There are now scores of schools opening up with all these design features, nearly always with no issues to match the doom and gloom sayers. Where there have been issues, often it has been a management issue rather than a design issue. Why would you want to have narrow corridors, no visibility and small enclosed spaces?
One major driving force for the numbers of these features, of course, is raising the amount of natural daylight to comply with the increasingly strict design regulations, hence the number of atriums (atria??) and sky lights.
New school designs are frequently creating much more professional business like spaces, and these are really appreciated by students, staff, parents and the community alike. The number of times I have heard students and parents say that a new building does not look like a school but rather a professional workplace or office environment is a real positive as far as I am concerned. That is as long as it reflect learning, celebrates students work and is welcoming to all. The business is learning after all - but now with BSF, at least it is being done in increasingly well designed and well built environments.

Hale Wood Centre of Learning, Knowsley

Leigh Technology College, Dartford

Tuesday, 11 August 2009

One hundred and ten and counting..

Amazingly, the readership of this blog has now reached one hundred and ten countries - literally from all around the world. I can't really believe it. My blog also has a returning reader rate of approaching 40% which is rather humbling really.

It does make me feel guilty if I do not post regular comments - so a massive thank you to all those people who do log in and read the blog and then come back again. I will keep writing as long as time allows.

Saturday, 8 August 2009

Old friends - new opportunities

Trung Le of oWp/p
It was great this week to meet up with old colleagues Rick Dewar and Trung Le from international architectural firm oWp/p which is based in Chicago. We have worked together for several years on a couple of projects, primarily the fantastic new schools in the Cayman Islands, but also briefly I was involved in events leading to their new book "The Third Teacher". (See earlier post). Although now launched in the States, "The Third Teacher" will not be officially launched in the UK until the major BCSE World Conference event to be held in Knowsley in November..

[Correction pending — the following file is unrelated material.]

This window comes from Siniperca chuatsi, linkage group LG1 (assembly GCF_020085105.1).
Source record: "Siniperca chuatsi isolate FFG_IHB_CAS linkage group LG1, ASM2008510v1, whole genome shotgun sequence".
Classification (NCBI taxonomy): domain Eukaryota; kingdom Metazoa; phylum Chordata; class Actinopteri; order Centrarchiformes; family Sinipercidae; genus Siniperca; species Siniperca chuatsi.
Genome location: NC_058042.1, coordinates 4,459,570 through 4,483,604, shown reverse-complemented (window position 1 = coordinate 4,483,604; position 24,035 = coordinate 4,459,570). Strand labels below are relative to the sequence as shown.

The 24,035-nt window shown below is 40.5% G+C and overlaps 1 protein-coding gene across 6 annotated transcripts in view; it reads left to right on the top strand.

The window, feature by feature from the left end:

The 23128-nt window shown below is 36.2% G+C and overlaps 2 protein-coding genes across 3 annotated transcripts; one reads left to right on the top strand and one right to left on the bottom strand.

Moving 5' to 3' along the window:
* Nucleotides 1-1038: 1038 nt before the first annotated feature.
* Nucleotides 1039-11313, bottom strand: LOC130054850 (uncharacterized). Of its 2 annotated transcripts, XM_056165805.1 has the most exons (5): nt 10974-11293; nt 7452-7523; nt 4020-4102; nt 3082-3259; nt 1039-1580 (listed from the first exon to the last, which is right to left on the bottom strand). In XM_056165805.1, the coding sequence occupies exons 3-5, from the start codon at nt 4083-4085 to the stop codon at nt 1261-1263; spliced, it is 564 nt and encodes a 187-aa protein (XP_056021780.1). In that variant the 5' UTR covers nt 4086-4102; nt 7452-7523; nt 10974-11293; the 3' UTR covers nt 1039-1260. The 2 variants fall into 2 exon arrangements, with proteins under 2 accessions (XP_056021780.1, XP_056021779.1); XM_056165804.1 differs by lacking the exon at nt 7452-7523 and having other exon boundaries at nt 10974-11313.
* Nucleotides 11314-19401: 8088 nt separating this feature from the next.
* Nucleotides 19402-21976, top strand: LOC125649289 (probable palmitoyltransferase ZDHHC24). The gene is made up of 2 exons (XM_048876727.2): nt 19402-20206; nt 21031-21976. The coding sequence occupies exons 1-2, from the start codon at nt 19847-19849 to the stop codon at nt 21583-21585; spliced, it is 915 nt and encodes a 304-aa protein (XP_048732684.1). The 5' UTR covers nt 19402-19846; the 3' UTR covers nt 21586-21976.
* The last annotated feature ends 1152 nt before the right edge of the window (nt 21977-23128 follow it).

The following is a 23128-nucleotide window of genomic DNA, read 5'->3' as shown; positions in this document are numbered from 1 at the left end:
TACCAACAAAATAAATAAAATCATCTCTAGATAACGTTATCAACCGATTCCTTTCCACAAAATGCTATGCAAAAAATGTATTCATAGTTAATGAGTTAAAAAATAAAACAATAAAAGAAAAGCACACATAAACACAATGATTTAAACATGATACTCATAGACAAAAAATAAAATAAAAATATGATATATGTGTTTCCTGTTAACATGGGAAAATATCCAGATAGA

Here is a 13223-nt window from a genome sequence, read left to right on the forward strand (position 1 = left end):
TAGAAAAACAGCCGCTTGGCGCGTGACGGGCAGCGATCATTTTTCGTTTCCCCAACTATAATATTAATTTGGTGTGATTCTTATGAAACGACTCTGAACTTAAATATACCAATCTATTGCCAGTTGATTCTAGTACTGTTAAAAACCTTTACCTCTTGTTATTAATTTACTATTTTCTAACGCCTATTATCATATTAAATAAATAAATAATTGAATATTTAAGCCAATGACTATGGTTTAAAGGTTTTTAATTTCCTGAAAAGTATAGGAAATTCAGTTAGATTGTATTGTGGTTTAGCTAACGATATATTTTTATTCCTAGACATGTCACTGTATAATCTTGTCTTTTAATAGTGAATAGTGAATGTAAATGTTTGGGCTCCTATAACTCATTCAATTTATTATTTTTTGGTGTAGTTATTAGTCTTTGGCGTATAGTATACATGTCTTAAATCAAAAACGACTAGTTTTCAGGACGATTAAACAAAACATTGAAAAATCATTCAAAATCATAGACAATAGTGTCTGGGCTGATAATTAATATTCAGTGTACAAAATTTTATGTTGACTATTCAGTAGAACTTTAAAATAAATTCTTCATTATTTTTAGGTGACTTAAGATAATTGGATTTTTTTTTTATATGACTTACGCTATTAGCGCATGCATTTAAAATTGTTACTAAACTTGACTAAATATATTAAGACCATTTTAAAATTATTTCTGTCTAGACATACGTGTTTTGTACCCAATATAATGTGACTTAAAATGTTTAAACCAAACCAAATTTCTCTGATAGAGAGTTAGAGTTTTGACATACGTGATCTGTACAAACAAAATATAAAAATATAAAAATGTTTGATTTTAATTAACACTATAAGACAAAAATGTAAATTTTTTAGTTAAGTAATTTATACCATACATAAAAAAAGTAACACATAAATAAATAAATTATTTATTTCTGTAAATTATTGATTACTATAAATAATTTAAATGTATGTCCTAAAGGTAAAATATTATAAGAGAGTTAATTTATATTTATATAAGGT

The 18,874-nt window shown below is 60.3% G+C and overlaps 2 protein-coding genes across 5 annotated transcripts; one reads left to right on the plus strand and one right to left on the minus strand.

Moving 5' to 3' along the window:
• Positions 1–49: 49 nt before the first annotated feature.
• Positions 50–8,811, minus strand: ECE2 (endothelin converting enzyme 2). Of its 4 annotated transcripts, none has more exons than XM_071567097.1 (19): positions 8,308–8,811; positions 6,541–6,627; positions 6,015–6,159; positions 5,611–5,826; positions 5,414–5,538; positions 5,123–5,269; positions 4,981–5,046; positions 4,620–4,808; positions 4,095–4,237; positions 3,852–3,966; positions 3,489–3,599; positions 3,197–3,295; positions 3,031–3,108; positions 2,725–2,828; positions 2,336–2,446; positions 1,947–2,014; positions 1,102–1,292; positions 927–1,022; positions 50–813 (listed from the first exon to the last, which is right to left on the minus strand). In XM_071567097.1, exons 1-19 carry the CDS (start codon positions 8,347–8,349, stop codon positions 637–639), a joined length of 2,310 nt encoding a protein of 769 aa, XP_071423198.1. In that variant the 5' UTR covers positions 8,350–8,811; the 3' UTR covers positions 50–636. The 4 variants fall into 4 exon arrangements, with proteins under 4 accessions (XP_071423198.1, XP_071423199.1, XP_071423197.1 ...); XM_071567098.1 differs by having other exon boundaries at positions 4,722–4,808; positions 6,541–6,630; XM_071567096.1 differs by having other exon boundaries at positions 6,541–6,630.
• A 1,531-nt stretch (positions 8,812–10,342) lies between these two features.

Over here on business, I always meet up with them so we can catch up with what we are all doing and explore ways in which we can work together again in the future. We did make a good team. I look forward to meeting up in Washington in September and again in Knowsley in November.
I have been lucky to work with some very talented people - these guys are amongst the best in the business. I am so pleased to also be able to call them really good friends who I do keep in contact with.
Risk Dewar, Principal, oWp/p, in a rather hazy photograph taken on a phone camera

Monday, 3 August 2009

Indoor outdoor spaces...

Visiting a new office block recently I was asked what I thought of the new foyer, really a covered courtyard. Despite the pouring rain, it was light and very airy. Whilst some attempt had been made to create a welcoming reception with informal seating for visitors, it was still a bit stark for me. I like minimalism but even allowing for circulation space the furniture did look like a bit of an afterthought.

What I really did like was the informal seating in all the window areas on all the other floors looking over the courtyard. People were meeting informally, eating and working extremely hard in a relaxed comfortable environment. I was told that those seats were very popular already and people often met and worked there by choice. Doesn't that say something as so many working environments are being reconfigured to be less formal? (Obviously, before someone challenges me, there are also spaces for formal meetings as well!)

As we continue to design schools there is much that can be learnt from a number of non education work environments. Interestingly, there is a trend of Heads and teachers looking at spaces that have nothing to do with education and incorporating what they see there in to new schools to make more effective working environments. At last - hooray!


Walking towards the station at 5.30a.m. I find myself gazing at a fire extinguisher carefully placed and standing in the gutter. No idea where it came from but no doubt it was 'stolen' during an evening of revelry.. Aren't some people stupid and selfish. Not only does a company have to replace it, but it could have been needed where ever it was.

Having removed it they then obviously had absolutely no idea what to do with it - why couldn't they just have taken it back? All a bit pointless really. (it's not even a good start for a piece of creative writing)